- Roles for shorter players: Because the libero position is limited to the back row, it allows shorter players with excellent digging and passing skills to serve as a vital part of a volleyball team. Prior to the creation of the libero position, short players were more limited in how they could contribute to a team since the rotation required half their time to be spent in the front row.
- Unlimited substitutions: Substitutions are limited in volleyball games. Liberos don’t count against the team’s total, however, so they can sub in for middle blockers or outside hitters without taking away from other possible substitutions.
Are all liberos short?
Liberos are not necessarily short. A libero might be short in comparison to other teammates, especially given that the sport of volleyball favors players with height.
Because liberos function as defensive specialists, a lower center of gravity may help with moving quickly for fast digs. In addition, liberos are not permitted to complete an attack hit or block when it is above the top of the net, so being tall isn’t necessary to succeed in this position.
When were volleyball liberos first introduced?
Liberos were first introduced in international play in 1998. The Sydney 2000 Olympic Games were the first Olympics in which the libero position was used. Liberos made their debut in the NCAA beginning in 2002.
Where does the word libero come from?
The word libero means “free” in Italian, which relates to this position in two ways:
- The libero replacements are free substitutions which do not count against the allotted number of substitutions each team has per set.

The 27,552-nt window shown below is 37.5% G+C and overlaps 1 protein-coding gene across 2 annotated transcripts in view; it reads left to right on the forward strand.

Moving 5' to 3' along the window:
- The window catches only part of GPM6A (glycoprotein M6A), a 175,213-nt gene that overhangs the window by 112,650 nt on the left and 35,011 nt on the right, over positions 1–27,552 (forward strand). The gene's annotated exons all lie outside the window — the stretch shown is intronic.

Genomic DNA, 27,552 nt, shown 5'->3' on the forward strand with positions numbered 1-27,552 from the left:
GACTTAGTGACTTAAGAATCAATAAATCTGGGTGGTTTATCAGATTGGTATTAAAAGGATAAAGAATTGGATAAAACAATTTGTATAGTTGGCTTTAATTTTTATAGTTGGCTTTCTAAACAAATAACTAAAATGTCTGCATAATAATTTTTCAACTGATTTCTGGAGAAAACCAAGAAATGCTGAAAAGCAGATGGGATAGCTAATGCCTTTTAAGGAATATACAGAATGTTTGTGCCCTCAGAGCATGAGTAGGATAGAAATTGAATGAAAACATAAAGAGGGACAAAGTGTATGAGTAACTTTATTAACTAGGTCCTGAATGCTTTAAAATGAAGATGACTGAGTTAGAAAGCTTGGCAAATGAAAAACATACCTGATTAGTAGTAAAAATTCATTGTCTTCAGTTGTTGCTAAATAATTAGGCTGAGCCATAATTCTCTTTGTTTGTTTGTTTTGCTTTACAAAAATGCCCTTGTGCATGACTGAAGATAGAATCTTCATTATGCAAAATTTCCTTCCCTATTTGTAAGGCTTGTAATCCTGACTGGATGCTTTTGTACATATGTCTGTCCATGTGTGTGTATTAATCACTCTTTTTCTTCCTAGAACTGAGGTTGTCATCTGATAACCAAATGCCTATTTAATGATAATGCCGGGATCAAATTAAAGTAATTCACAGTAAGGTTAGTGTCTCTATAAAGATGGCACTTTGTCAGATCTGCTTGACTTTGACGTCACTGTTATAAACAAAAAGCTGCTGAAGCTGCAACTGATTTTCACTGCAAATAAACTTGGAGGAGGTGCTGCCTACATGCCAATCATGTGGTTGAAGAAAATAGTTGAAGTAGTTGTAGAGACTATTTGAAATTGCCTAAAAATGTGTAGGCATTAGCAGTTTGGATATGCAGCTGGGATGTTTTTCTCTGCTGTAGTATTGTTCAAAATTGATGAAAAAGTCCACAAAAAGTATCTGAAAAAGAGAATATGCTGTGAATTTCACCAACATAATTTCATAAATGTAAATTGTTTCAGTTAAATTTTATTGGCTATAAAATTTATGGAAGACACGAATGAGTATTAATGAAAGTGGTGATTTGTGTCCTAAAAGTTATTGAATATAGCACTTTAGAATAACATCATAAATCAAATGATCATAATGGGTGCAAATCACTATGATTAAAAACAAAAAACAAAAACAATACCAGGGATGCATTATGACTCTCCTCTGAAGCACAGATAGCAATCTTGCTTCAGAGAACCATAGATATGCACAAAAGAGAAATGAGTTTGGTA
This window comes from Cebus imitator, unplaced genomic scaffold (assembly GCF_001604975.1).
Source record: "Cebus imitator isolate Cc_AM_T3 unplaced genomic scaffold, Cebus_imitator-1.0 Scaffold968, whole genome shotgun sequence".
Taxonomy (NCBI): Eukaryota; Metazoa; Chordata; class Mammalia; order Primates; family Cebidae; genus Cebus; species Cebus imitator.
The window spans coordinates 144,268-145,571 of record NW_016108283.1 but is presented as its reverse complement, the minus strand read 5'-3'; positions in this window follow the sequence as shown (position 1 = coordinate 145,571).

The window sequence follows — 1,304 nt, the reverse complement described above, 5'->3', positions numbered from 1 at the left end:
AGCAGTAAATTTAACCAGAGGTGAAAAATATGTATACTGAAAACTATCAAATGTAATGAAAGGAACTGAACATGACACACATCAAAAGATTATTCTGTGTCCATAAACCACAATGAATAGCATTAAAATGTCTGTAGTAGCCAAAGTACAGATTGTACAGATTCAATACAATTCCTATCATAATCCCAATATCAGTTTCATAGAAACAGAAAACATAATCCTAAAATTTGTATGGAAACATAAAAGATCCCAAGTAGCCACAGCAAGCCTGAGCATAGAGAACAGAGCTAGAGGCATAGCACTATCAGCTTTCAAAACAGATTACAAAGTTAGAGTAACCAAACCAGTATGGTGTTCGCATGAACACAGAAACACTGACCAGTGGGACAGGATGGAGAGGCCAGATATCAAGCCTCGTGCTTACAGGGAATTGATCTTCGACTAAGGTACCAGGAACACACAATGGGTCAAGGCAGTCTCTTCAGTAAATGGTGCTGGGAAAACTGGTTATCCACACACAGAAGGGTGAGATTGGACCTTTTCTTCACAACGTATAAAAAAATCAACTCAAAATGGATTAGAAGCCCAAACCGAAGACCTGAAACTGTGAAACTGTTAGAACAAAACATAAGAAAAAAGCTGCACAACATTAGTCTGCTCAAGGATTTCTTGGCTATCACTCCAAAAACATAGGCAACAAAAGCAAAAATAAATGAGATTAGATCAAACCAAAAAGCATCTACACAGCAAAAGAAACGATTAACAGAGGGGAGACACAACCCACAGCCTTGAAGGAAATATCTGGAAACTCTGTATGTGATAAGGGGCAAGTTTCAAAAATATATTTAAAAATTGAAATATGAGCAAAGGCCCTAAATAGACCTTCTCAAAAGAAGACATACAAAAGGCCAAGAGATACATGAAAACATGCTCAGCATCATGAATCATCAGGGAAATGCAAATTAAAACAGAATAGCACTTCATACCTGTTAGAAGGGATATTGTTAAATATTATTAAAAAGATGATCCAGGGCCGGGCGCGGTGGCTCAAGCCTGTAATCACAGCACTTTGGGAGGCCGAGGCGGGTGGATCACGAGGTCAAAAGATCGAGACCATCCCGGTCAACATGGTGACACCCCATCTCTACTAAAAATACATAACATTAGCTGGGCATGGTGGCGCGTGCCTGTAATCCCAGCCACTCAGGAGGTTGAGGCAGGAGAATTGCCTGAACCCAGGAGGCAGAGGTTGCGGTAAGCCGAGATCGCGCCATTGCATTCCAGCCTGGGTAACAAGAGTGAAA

- The libero is not bound by traditional rotational rules. In essence, a libero maintains freedom to roam the back row.
What is a libero in soccer?
The libero is also a position in association football (soccer). Similar to volleyball, the libero position serves as a defensive specialist. The meaning of “free” in Italian also inspired the use of this term in soccer.
A libero, also known as a sweeper, serves as the last position in the defensive line. They play behind the rest of the defenders and in front of the goalkeeper. Their job is to “sweep up” any balls that get past the defensive line. Unlike other defenders, they aren’t assigned a specific mark on the opposing team. This leaves them “free” to move wherever they need to go, roaming the back line as needed to help defensively.
One critical difference between a volleyball libero and a soccer libero is that substitutions of a soccer libero do count against a team’s total substitutions. Therefore, they are not subbed in and out of the game frequently like volleyball liberos.
Examples of how libero is used in commentary
1. The libero makes an outstanding, diving dig on that strong spike from Timmons. The crowd erupts as the long volley continues between the USA and Brazil.
2. The championship game takes a dramatic turn as Hentz sprints past the end-line to collect an errant bump pass from her teammate. She reaches it just in time and gets it back over the net.
Sport the term is used